20 Interesting Easter Facts You Didn’t Know About

Easter is one of the most important religious celebrations of the year. It is a time when we must gave thanks to the immense sacrifice that our lord and savior has made for us. It is also the time when the adorable Easter bunny comes and gives presents to children who have behaved. The Easter Sunday is only a short hop away, so we thought that now, since you are done with coloring the eggs and devouring chocolate bunnies, is the best time to share with you some of the funniest Easter facts.

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1. American households spend $131 on average for Easter. This means a total of 14.7$ billion dollars for this holy day.
2. If you thought that Christmas is the biggest candy-consuming holiday after Halloween, think again! Easter is actually number two, with a staggering 120 million pounds of candy being purchased each year.
3. Americans indulge in the occasional Easter egg hunt. The largest of its kind was held in Florida, where 8753 children struggled to find 501.000 eggs.
4. UK children receive 8.8 Easter eggs, on average, every year. That is double the recommended calorie intake for a whole week.
5. People from Scotland and North-East England have a weird habit of rolling painted eggs down steep hills on Easter Sunday. This game is also popular in America, but here people push eggs along with a spoon. There is also a game where Europeans have to balance the eggs on the spoon, while holding it in their mouths.
6. When people were asked what they eat first from a chocolate bunny, 76% of them responded that they eat the ears first.
7. In 2007, an egg covered in diamonds was sold for 9 million pounds. What made it so special was the fact that every hour, a cockerel made of jewel would pop up and flap its wings four times.

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8. The candy-fest doesn’t stop here! Americans eat over 16 million jellybeans on Easter. This is enough to circle the globe 3-times over.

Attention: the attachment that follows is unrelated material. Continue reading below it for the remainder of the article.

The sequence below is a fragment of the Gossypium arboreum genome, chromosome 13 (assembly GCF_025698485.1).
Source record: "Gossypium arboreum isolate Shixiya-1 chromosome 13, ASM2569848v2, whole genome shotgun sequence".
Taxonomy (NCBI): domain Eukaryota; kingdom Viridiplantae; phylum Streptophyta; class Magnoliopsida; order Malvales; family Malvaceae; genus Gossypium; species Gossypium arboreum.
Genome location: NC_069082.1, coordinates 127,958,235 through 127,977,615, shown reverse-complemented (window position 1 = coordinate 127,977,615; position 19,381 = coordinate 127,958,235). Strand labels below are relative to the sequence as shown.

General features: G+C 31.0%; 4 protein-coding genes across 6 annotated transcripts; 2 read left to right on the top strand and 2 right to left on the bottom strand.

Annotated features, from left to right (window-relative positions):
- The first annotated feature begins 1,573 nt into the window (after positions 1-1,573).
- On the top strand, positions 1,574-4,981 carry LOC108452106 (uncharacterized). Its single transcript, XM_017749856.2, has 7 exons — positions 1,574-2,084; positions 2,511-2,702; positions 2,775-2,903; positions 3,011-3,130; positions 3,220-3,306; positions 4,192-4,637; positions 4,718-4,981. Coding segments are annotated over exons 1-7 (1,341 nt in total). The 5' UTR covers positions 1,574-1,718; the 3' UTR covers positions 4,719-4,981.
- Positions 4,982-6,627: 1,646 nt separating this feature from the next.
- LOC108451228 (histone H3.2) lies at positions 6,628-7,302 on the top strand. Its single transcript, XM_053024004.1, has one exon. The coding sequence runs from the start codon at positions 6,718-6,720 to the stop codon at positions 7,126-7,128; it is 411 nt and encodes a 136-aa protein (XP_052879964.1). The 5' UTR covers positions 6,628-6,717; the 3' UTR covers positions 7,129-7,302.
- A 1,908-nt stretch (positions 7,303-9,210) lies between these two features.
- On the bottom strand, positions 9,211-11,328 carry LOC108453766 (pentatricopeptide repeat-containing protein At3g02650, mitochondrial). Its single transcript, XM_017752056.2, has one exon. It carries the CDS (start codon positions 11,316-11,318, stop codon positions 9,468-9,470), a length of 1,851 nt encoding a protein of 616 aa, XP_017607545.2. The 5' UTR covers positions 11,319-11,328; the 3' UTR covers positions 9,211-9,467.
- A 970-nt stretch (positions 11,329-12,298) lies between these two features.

9. In the United States, 90 million chocolate bunnies and 91.4 billion eggs are produced every year.
10. The traditional act of painting eggs is called Pysanka
11. Easter baskets were designed to imitated bird nests. They are still doing a pretty good job.
12. In 1878 president Rutherford B. Hayes decided to invent a new tradition: the Easter Egg Roll hosted on the front lawn of the White House. It has been respected every year since then.
13. The world’s most popular egg-shaped chocolate is the Cadbury’s Creme Egg. 1.5 million pieces are produced every year.
14. Easter eggs symbolize joy and celebration, new life and resurrection. In the orthodox religion, red eggs symbolize blood dripping on the eggs that his mother brought to the place of crucifixion.
15. Some people just don’t know when to stop! One out of five children admitted to feeling sick after gorging on too much chocolate.
16. Although it comes second to Christmas in the hearts of many children, Easter is actually the most important Christian holiday, and the most important day of the church year. It symbolizes the celebration of the resurrection of Christs, 3 days after his death.
17. Italy created the tallest chocolate Easter egg in 2011. It was 10.39 meters tall, and weighed an incredible 7200 kg. This means that It was taller than a giraffe, and heavier than an elephant.
18. During the medieval times, a festival of egg throwing was held in the church. What happened was that the priest would throw boiled eggs to one of the choir boys. The choir boy would then toss it to 19. another until the clock struck 12. The one holding the egg at that time would be crowned winner.
20. Egg farmers donate over 11 million eggs to food banks across the nation every year, to help Americans in need.
Egyptians, Persians, Greeks, Romans and Gauls also used to give eggs for Easter. For them, the egg is a symbol of life and prosperity.

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